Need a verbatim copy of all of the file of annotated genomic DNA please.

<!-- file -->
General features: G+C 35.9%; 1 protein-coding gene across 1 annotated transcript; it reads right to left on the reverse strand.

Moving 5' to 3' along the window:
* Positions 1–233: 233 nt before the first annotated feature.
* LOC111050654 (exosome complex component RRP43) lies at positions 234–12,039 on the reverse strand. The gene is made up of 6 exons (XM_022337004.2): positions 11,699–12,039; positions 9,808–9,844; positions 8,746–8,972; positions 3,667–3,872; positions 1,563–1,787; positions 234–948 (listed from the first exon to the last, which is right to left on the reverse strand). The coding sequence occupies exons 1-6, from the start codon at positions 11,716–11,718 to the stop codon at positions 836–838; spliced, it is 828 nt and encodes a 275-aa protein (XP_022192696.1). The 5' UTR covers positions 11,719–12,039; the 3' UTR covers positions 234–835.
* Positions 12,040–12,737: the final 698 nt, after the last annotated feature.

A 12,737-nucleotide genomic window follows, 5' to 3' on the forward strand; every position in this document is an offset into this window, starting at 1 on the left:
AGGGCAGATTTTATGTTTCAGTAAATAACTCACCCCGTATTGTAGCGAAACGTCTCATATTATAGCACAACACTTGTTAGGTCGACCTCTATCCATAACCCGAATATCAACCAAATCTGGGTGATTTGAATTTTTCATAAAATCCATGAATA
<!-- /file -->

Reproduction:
General features: G+C 35.9%; 1 protein-coding gene across 1 annotated transcript; it reads right to left on the reverse strand.

Moving 5' to 3' along the window:
* Positions 1–233: 233 nt before the first annotated feature.
* LOC111050654 (exosome complex component RRP43) lies at positions 234–12,039 on the reverse strand. The gene is made up of 6 exons (XM_022337004.2): positions 11,699–12,039; positions 9,808–9,844; positions 8,746–8,972; positions 3,667–3,872; positions 1,563–1,787; positions 234–948 (listed from the first exon to the last, which is right to left on the reverse strand). The coding sequence occupies exons 1-6, from the start codon at positions 11,716–11,718 to the stop codon at positions 836–838; spliced, it is 828 nt and encodes a 275-aa protein (XP_022192696.1). The 5' UTR covers positions 11,719–12,039; the 3' UTR covers positions 234–835.
* Positions 12,040–12,737: the final 698 nt, after the last annotated feature.

A 12,737-nucleotide genomic window follows, 5' to 3' on the forward strand; every position in this document is an offset into this window, starting at 1 on the left:
AGGGCAGATTTTATGTTTCAGTAAATAACTCACCCCGTATTGTAGCGAAACGTCTCATATTATAGCACAACACTTGTTAGGTCGACCTCTATCCATAACCCGAATATCAACCAAATCTGGGTGATTTGAATTTTTCATAAAATCCATGAATA